How do parents feel about Latin’s coronavirus response?


Since March of last year, when the pandemic forced schools nationwide to adopt remote learning, much of the attention has been directed toward the Latin administration’s efforts to return to in-person learning and how students and faculty have responded. Parents, on the other hand, have been largely left out of the conversation. Now that the Upper School students are back in the building 50% of the day, one might wonder how parents feel about the steps that the administration has taken to return to in-person learning.
Adriana Villegas, a 10th grade parent, said she feels that Latin made the right choice in sending students back at 50% capacity. “There are many individuals who view Latin as their happy place, and being on campus, even if it’s for 50%, can improve the quality of their mental health and happiness,” she said. Latin teachers were required to be on campus unless they were granted private accommodations from Human Resources. However, there may have been some miscommunication around this topic, as many parents, like Ms. Villegas, believed that the school provided teachers with the choice of whether to return to Latin. “I was concerned about having students be surrounded by anxious adults who didn’t feel safe being in person. Knowing that teachers, like students, had a choice [to go in] puts me at ease.”
Not all parents share Ms Villegas’s support of Latin’s Return to Learn plans, however. Julie Walsh, a 12th grade parent, said she believes that Latin made the wrong decision in re-opening its doors for Upper School students. “I’m still worried about my daughter participating in in-person learning,” Ms. Walsh said. One particular concern for her was the arrival and departure system the school set up. “Leaving the school wasn’t well planned because everyone goes down the stairs at the same time, and there is no social distancing. Although I understand the practical reasons for demanding a student commit to going the entire term in person.”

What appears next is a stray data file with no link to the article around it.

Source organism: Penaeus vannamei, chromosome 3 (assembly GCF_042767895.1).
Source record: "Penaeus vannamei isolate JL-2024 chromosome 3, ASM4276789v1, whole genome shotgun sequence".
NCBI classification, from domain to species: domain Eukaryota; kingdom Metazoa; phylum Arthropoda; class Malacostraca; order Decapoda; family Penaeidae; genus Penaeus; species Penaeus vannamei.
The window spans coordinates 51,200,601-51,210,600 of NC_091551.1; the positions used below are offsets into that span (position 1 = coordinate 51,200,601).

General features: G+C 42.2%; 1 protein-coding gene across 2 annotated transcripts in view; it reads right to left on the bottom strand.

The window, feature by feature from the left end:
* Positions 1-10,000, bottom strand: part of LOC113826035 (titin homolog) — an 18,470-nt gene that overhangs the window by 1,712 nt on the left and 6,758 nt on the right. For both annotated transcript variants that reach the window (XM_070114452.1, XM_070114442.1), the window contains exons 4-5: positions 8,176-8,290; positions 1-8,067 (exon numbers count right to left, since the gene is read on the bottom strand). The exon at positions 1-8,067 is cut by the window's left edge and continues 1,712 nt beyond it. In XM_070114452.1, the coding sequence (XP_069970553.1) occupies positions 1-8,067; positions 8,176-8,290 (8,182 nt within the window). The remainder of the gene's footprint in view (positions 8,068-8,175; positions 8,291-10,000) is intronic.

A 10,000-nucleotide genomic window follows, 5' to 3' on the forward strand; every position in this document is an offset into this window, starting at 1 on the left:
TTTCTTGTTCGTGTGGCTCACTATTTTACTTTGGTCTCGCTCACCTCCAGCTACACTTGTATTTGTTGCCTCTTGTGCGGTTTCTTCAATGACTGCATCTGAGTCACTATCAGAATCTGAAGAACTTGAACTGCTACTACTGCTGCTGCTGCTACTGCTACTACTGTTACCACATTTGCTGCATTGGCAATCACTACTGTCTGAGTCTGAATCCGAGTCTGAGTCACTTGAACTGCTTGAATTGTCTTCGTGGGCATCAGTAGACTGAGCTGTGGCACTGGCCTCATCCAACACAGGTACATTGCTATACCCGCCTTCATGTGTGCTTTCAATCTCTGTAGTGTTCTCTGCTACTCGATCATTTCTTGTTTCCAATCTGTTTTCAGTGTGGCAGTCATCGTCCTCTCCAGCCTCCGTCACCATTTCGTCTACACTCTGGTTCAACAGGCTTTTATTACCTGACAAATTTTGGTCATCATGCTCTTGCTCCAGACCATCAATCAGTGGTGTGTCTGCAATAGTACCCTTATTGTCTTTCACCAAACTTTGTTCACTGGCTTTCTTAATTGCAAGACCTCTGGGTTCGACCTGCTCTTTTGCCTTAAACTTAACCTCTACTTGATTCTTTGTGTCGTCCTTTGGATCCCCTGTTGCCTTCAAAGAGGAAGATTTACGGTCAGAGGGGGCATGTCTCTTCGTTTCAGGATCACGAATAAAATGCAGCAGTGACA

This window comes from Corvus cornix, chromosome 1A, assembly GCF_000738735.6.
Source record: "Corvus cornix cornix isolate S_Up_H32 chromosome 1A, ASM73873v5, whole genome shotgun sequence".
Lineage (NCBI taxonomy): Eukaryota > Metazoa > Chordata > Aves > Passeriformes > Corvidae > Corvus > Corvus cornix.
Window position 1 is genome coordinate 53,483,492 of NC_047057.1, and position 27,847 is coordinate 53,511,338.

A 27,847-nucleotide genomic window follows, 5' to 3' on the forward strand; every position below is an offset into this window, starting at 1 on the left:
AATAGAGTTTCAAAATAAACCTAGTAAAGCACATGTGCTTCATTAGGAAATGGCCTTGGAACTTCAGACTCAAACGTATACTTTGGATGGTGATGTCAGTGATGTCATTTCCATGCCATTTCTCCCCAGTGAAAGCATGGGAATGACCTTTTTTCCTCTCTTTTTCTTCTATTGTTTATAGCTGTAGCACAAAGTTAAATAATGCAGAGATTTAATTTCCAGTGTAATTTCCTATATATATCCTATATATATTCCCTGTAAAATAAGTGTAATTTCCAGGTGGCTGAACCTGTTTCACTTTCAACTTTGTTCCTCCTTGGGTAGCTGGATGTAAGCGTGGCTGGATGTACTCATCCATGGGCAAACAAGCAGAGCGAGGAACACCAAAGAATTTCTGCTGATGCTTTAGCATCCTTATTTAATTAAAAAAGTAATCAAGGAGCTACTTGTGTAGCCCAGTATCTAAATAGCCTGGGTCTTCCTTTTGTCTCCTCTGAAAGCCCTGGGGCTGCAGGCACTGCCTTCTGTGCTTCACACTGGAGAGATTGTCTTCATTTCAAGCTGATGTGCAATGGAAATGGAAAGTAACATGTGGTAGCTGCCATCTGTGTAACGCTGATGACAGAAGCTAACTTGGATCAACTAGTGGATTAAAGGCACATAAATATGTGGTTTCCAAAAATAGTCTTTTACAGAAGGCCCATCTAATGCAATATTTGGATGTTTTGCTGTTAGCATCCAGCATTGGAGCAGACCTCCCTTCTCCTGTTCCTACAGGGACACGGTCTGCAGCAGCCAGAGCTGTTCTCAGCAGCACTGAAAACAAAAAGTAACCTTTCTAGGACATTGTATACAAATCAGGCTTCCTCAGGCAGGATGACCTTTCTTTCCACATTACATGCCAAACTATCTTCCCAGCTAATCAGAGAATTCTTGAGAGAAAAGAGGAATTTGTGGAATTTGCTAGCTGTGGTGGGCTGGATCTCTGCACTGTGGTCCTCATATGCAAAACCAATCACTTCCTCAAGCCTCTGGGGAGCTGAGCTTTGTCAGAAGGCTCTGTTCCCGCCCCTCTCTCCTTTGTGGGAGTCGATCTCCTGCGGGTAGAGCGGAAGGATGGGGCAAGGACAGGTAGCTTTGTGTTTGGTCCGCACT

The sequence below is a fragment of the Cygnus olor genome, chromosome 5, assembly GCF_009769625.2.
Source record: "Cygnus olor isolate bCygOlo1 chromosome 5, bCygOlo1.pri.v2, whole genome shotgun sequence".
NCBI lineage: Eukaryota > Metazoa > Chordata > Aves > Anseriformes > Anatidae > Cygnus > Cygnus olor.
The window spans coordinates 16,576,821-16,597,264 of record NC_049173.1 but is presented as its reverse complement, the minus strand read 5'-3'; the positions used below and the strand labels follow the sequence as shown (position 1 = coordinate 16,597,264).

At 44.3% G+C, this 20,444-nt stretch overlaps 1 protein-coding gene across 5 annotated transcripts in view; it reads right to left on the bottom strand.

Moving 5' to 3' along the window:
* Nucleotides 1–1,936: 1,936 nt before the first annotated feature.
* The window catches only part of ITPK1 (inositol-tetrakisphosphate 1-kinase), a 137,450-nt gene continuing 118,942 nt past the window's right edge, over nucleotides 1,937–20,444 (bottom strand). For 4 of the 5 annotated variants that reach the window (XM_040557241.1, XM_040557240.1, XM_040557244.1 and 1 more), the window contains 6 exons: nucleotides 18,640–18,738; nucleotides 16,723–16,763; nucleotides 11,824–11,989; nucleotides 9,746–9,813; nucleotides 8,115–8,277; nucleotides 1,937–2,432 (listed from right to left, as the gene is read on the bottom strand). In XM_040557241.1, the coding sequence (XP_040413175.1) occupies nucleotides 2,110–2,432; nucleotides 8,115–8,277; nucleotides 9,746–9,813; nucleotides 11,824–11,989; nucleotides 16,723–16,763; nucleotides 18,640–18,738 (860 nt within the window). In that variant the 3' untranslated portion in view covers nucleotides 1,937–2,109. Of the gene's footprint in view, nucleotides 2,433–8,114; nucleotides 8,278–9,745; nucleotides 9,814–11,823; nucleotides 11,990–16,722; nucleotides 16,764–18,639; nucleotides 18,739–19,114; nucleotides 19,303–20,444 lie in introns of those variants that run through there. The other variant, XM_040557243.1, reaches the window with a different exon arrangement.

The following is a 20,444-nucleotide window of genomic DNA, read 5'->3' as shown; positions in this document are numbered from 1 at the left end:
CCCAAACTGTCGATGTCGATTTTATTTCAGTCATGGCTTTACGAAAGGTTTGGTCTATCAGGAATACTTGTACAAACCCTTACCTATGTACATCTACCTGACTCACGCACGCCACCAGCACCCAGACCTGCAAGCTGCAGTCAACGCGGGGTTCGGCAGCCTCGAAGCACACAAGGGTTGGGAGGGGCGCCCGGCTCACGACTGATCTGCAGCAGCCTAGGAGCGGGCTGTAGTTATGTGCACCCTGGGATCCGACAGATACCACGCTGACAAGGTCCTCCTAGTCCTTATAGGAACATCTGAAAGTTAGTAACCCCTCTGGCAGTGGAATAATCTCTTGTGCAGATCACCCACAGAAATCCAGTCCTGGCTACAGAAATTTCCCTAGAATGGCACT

Still, parents like Odile David, the mother of an 11th grade student, feel that a return to in-person learning was necessary to ensure the continued high quality of students’ education. “Young people need to keep preparing for whatever future they envision, because the future is bright and full of possibilities, and the educational and extracurricular experiences that Latin and other schools strive to provide are key,” she said. Ms. David feels that interaction with peers is crucial and added, “I am also reassured by the level of commitment to safety demonstrated by Latin leadership.”
Although Latin parents have a diverse array of opinions on the school’s Return to Learn plan, some feel that they haven’t had enough opportunities to share their thoughts. Ms. Villegas doesn’t feel as if she has had any say in the school’s decision-making. “I do, however, feel well informed with the resources shared with us via various platforms.”
Ms. Walsh also feels that she hasn’t had any opportunities to give feedback. Other parents, though, said they feel that they have had sufficient opportunities to give feedback. Ms. David participated in surveys and other communications handed out by the school but didn’t feel the need to go beyond that. “I did not have the time or inclination to insert myself into any decision-making process at Latin, and overall the response teams seem to be appropriately prioritizing the safety of the Latin community—staff, students and teachers alike.”
Latin has faced tough decisions this year about the best way to approach learning during a pandemic, but parents are hopeful that the school is doing the best it can to facilitate a safe return. Ms. Villegas noted, “I am hopeful Latin can model a safe and smooth return for other institutions to follow.”

Correction: A previous version of this article implied that teaching in person was a voluntary matter. The text has been edited to reflect that, per the Latin administration, teaching in person is mandatory unless granted a health or personal accommodation.